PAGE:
There are really two parts to any fact-checking article. The first part is the search for facts... things that can readily be determined to be true or false, with absolute certainty. "I was not present at that meeting" can either be true, or false, but certainly not in between, and presuming there is incontrovertible evidence, the fact checker can say, with absolute certainly, that 'he' was either present at that meeting, or was not present at that meeting.

    Beyond incontrovertible facts, there is judgment. "I did not have sex with that women" is completely dependent on whether 'oral' constitutes 'sex' or not. Which side of the argument you stand on depends on 1) whether the claim meets with your clear understanding of the meaning of the term, and 2) what your prejudices and biases tell you.

    There have been times when I have disagreed with the conclusions of a fact-checking article... because the conclusion may judgment-based. Generally, however, I have not found much reason to disagree with most fact-checking articles. When Donald Trump says that the crowd at his inauguration was the largest such crowd ever, I know that this in incontrovertibly false (photographs of the crowds leave little doubt). When his minions later made the claim that the worldwide audience for his inauguration was the largest ever (presuming internet livestream participation), I don't have a basis to agree or disagree, because no incontrovertible evidence was presented to back up that claim... but my bias suggests that claim is false, as well.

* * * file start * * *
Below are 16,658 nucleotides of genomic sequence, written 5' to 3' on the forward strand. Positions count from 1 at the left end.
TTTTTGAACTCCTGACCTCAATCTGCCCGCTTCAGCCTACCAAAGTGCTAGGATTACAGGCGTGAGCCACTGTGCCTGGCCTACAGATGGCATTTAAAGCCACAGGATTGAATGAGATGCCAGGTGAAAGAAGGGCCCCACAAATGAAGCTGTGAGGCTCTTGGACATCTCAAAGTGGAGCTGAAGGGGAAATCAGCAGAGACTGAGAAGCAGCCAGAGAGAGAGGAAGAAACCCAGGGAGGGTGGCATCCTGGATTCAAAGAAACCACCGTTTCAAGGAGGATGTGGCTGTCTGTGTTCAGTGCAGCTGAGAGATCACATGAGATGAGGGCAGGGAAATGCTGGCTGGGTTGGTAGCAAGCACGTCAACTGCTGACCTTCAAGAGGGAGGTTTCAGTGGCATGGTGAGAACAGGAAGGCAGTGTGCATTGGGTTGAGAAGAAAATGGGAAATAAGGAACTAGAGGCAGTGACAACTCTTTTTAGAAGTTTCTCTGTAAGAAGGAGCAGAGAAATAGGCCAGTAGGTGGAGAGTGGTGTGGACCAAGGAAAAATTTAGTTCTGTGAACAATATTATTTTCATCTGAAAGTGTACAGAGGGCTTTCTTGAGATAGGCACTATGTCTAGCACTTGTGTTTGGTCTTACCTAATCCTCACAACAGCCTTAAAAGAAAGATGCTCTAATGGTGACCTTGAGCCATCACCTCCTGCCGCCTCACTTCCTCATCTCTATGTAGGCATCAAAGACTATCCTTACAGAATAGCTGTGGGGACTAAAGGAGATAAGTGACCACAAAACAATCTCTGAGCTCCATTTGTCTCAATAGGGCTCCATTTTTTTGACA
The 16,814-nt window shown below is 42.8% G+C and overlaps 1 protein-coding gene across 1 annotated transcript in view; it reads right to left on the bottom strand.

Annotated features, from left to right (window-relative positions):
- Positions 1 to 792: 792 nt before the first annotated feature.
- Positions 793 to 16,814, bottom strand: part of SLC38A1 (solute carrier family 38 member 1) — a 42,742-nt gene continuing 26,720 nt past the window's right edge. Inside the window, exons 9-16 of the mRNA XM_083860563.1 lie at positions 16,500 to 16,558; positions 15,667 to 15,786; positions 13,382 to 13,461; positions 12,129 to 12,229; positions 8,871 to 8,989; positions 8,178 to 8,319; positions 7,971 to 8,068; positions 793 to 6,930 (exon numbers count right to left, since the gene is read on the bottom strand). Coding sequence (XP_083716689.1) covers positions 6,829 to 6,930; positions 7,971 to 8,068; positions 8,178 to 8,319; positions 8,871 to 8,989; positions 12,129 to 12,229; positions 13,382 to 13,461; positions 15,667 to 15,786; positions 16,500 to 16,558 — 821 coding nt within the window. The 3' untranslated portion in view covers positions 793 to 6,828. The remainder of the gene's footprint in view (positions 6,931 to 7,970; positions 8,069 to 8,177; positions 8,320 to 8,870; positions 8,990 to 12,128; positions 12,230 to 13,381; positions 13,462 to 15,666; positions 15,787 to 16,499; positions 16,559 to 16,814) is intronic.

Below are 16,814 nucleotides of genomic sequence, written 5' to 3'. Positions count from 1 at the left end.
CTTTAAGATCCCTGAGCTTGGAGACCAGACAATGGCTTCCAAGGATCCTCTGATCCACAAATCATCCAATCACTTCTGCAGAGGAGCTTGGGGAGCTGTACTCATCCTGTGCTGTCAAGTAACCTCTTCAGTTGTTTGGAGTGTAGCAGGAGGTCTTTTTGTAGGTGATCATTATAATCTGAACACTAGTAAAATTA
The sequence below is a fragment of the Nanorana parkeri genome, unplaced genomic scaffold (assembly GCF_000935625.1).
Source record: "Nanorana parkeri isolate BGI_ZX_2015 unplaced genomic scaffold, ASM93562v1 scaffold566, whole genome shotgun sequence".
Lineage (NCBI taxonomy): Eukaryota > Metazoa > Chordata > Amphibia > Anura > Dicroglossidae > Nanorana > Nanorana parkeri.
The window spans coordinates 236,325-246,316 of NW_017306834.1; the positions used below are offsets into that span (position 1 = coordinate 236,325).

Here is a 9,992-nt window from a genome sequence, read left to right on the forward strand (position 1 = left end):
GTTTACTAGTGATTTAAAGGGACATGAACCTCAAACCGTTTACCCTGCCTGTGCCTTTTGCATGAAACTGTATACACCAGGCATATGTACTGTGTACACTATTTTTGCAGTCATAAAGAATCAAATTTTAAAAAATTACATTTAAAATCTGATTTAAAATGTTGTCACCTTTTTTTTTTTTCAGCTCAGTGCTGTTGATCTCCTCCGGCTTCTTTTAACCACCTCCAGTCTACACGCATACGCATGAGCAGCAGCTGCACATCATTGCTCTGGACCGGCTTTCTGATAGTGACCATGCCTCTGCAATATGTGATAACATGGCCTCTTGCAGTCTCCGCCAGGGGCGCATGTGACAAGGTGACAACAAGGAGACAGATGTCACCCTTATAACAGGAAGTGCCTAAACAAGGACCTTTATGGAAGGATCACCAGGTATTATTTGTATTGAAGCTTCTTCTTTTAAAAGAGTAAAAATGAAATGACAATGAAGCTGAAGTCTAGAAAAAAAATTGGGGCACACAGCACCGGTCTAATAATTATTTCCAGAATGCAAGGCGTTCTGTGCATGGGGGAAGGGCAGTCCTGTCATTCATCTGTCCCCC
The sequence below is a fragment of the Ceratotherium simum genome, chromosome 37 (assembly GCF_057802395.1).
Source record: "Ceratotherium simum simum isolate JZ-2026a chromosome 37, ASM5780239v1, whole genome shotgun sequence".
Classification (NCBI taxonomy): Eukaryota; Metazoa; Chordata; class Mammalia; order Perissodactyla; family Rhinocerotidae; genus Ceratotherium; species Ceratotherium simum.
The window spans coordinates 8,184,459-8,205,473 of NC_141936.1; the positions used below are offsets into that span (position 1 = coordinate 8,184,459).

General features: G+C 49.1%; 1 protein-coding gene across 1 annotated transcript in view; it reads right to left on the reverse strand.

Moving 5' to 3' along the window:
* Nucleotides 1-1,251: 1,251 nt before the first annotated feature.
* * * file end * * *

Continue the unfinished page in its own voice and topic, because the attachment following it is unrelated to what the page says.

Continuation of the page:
I guess my point is this: fact-checkers provide valuable and worthwhile information to those curious enough to want to inquire... but the valuable part is the clear and incontrovertible evidence. The 'judgment' part needs to be taken with a grain of salt.

    Not every fact-check article can be confirmed. For example, there was a recent news article claiming that Trump doesn't exercise because he believes that the body is 'like a battery', and exercising would waste his energy. The Snopes article on this calls it 'false'... but that judgment was about the 'battery' claim.... NOT on whether Trump ever said this, or not. The story comes from an unauthorized biography of the man, written by by Michael Kranish and Marc Fisher. It may be that Trump never said any such thing.